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Reuters Health Information (2010-01-27): L-carnitine improves liver function in fatty liver disease

Clinical

L-carnitine improves liver function in fatty liver disease

Last Updated: 2010-01-27 12:02:01 -0400 (Reuters Health)

NEW YORK (Reuters Health) - L-carnitine supplements can improve liver function, liver histology and other manifestations of nonalcoholic steatohepatitis (NASH), Italian researchers say.

"L-carnitine supplementation induces regression of NASH even if both plasma and hepatic carnitine levels have been shown to be normal," the investigators report in the January 21 online issue of the American Journal of Gastroenterology.

Overall, 35 of the 36 patients (97%) in the intervention group had a histological response, and the NASH activity score - a 12-point scale assessing steatosis, parenchymal inflammation, and hepatocellular injury - fell by at least 2 points in every patient, according to lead author Dr. Mariano Malaguarnera and associates at the University of Catania.

In their double-blind study, Dr. Malaguarnera and colleagues randomized 74 patients with NASH to either L-carnitine (a 1 g tablet after breakfast and another after dinner) or placebo for 24 weeks. All patients were put on a 1600-calorie/day diet that met requirements of the National Cholesterol Education Program, as well as a whole-body stretching routine performed 3 times a week.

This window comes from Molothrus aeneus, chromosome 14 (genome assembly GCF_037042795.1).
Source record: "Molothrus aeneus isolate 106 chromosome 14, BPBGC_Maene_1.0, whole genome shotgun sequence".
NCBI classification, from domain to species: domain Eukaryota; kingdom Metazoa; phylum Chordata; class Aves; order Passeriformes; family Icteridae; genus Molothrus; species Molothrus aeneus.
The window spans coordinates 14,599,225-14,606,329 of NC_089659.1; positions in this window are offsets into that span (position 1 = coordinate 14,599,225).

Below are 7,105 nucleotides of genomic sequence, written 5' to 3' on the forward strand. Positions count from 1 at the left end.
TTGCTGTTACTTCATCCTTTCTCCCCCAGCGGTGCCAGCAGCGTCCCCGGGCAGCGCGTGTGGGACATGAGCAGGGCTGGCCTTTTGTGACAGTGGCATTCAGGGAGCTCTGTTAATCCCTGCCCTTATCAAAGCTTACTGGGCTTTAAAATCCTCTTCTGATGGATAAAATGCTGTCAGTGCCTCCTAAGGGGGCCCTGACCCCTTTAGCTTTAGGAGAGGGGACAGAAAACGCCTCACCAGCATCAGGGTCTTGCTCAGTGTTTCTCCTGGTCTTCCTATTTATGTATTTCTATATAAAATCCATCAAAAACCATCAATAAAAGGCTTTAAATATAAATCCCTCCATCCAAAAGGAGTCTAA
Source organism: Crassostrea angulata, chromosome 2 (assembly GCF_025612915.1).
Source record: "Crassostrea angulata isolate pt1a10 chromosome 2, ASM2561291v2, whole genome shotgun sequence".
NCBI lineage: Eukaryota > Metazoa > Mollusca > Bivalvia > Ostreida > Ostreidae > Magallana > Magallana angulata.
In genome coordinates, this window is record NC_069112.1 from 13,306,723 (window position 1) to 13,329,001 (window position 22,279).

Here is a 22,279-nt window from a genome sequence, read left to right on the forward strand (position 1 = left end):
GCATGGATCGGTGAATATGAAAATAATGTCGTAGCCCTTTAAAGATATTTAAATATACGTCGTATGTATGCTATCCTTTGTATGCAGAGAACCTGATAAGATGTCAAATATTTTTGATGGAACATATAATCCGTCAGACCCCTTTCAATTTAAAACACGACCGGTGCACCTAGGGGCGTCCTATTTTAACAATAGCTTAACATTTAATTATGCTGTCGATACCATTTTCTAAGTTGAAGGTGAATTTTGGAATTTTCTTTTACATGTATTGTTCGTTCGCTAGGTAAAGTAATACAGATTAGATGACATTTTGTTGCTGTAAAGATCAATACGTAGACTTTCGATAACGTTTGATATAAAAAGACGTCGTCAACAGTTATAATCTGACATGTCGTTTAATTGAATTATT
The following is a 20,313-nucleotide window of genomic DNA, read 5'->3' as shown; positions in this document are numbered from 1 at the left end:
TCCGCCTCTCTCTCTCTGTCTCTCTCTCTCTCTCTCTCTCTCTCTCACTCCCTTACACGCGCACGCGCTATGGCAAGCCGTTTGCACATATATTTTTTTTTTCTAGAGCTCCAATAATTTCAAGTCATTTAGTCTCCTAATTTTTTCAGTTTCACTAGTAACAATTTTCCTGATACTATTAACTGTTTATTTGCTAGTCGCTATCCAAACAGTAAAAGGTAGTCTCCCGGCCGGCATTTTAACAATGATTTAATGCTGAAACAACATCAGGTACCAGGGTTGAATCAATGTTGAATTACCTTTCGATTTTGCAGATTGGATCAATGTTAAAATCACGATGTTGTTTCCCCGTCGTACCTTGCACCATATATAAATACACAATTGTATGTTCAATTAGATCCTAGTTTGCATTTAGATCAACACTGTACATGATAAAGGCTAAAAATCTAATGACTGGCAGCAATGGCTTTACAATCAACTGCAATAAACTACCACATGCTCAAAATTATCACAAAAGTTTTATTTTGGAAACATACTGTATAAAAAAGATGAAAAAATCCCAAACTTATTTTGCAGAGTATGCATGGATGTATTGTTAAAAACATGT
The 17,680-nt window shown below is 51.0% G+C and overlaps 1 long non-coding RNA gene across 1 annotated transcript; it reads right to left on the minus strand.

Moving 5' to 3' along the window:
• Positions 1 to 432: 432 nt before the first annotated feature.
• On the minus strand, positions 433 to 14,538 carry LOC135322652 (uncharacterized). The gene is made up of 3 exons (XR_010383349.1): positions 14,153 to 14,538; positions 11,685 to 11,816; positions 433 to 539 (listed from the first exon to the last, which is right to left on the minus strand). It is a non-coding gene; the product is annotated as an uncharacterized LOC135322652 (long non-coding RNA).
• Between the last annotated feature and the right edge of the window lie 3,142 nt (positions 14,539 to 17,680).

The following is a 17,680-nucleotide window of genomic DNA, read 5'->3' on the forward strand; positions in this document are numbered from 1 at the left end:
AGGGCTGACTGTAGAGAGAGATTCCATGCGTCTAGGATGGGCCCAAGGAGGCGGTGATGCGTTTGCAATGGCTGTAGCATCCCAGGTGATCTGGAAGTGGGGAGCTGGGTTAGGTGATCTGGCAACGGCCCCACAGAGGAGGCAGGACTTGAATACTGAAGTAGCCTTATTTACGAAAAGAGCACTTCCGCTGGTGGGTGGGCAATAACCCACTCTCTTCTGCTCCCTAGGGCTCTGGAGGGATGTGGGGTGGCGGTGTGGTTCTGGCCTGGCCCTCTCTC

At the end of the study, the NASH activity score improved significantly more in the L- carnitine group (mean decrease 6.23 vs 3.63, p < 0.001). On a scale of 1 to 4, fibrosis also improved significantly more in the L-carnitine group (mean change 1.31 vs 0.85, p < 0.05).

In addition, the L-carnitine group had significantly greater decreases in liver enzymes (aspartate aminotransferase, alanine aminotransferase, and gamma-glutamyl-transpeptidase, P < 0.01 for each). Similarly, L-carnitine was associated with greater reductions in total cholesterol and LDL cholesterol (p = 0.000 for both).

Only the L-carnitine group had a significant reduction in mean plasma glucose, and the change in insulin resistance also favored L-carnitine treatment (p = 0.000).

Finally, levels of C-reactive protein and tumor necrosis factor-alpha declined significantly more in the carnitine group (p < 0.005).

L-carnitine was well tolerated, according to the report.

The authors note that before their study, they had theorized that L-carnitine would benefit NASH patients through its interference with oxidation, inflammation and accumulation of the lipotoxic metabolites that cause mitochondrial dysfunction and insulin resistance.

Now, they conclude, "L-carnitine treatment and lifestyle changes, including weight loss and exercise, can represent therapeutic options in NASH."

Am J Gastroenterol 2010.

 
 
 
 
                 
 
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